An equivalent to this developer is Insomniac Games, who were and are close buddies with Naughty Dog. Their big start was, like Crash Bandicoot, a lightweight platformer series. None other than Spyro the Dragon! After finishing the purple dragon’s series with a fine third entry, they went on to do the Ratchet & Clank series, which was like the Jak sequels: Edgy and for “big” kids, and also packed with worldbuilding and wildly imaginative fantasy worlds. Then years later, they made the stylish future-set shooter Sunset Overdrive, which was definitely just for adults. They did some other shooters like that, such as Resistance and Fuse, but then they offered up something different and more kid-friendly after that, the very artistic Song of the Deep. Like Naughty Dog, no household name or brand there, they were to move around and try other things.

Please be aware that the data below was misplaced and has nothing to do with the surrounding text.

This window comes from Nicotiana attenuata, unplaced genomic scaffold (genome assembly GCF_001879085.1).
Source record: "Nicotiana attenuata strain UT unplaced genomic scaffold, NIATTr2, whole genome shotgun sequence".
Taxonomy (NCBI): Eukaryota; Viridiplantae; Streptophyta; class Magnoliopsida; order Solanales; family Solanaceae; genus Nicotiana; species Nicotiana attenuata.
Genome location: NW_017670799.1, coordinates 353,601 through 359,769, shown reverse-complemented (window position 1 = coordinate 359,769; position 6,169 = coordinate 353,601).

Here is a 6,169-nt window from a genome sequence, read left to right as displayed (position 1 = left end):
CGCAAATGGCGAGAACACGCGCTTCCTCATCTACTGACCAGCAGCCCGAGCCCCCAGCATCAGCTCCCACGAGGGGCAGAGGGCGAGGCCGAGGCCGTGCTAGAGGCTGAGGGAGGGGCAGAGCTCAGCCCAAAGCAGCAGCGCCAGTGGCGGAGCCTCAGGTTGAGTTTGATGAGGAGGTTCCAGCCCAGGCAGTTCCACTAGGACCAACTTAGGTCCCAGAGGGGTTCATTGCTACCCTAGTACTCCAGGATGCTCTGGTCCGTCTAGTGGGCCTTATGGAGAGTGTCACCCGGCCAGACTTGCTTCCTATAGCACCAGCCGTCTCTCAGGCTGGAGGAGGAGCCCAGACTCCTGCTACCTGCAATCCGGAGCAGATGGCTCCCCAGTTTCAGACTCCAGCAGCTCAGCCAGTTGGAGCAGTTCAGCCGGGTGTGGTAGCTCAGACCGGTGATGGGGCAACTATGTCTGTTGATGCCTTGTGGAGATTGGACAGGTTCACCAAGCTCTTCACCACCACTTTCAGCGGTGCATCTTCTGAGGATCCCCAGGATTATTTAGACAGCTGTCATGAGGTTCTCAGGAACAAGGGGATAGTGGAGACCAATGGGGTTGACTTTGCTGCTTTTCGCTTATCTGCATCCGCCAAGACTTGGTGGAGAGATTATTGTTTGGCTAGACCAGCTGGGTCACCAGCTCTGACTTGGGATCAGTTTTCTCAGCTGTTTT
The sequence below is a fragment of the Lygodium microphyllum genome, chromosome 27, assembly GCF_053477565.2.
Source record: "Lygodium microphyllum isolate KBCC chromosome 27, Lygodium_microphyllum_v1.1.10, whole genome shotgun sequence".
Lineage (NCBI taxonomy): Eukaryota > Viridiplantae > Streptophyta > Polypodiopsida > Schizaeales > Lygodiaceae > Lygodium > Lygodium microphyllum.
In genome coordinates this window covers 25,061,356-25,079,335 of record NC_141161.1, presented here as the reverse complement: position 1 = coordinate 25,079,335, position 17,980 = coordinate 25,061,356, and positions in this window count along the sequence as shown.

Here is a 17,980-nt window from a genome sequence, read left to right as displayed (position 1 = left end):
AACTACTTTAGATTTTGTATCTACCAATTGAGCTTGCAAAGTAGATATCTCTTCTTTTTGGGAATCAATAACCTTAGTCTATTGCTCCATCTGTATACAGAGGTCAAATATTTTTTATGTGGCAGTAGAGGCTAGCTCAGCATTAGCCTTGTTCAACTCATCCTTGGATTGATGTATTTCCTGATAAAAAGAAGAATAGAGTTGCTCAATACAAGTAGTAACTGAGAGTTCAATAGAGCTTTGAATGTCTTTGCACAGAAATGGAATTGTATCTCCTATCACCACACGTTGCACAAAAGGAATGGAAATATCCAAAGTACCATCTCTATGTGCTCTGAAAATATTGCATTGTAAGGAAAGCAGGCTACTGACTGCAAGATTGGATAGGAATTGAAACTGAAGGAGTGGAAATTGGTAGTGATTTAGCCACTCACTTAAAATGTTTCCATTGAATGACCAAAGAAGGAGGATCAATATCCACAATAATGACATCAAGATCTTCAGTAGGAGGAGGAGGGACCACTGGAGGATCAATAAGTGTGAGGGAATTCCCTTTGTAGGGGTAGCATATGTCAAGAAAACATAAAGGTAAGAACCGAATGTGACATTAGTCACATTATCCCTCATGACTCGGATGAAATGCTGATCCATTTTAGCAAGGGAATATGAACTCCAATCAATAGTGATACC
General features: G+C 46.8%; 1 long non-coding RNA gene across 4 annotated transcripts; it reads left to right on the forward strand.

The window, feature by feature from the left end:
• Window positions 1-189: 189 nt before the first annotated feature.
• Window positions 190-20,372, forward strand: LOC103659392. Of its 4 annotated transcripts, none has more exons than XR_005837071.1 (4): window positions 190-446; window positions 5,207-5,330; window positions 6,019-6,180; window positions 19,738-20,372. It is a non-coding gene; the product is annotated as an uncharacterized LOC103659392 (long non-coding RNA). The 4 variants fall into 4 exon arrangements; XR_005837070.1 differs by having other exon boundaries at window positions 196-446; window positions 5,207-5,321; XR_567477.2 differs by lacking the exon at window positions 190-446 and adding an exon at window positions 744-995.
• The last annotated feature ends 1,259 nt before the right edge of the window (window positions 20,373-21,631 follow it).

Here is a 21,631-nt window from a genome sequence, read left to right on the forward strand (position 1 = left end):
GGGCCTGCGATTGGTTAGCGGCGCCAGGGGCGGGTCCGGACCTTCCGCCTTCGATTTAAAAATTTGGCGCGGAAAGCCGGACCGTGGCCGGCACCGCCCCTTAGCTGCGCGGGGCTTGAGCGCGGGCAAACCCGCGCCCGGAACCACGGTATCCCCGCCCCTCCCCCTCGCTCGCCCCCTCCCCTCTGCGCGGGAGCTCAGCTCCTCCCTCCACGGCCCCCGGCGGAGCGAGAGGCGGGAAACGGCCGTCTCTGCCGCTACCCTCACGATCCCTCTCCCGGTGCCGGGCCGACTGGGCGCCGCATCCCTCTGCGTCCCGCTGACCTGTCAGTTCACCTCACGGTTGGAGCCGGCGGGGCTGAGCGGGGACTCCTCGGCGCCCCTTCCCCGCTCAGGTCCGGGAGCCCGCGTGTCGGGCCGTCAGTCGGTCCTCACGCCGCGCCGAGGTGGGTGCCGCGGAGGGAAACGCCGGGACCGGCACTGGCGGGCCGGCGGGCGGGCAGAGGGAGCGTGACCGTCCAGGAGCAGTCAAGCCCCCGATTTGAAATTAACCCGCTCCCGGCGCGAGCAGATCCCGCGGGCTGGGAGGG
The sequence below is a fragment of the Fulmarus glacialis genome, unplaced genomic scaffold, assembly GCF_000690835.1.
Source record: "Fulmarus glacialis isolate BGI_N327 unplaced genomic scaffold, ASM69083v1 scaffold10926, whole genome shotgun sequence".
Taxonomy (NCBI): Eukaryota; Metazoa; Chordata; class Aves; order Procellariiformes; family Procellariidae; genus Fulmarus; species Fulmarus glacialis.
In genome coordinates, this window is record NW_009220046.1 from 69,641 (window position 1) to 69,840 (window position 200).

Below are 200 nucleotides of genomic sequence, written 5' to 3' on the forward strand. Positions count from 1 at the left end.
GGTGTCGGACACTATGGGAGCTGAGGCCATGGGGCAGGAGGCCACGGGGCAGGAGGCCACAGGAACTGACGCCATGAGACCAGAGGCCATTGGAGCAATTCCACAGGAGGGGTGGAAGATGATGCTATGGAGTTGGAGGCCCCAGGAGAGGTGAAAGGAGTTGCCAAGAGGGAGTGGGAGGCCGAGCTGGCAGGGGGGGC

Now my question is… Why can’t we see a mainstream American animation studio be just this?


I’m excusing Walt Disney Animation Studios and Pixar. They’re great, something that quite frankly doesn’t need to be said by me for the umpteenth time. They do what they do right, the well-balanced animated family film that’s smart for adults and entertaining for the younger set without pandering to one side or the other. Walking that fine line is hard work, and I admire them for doing it right on a consecutive basis. It’s the Walt Disney way. At this rate, neither Disney Animation nor Pixar will be allowed to ease into more PG-13 territory.

Other studios? Well… Ermmm-errrrmm…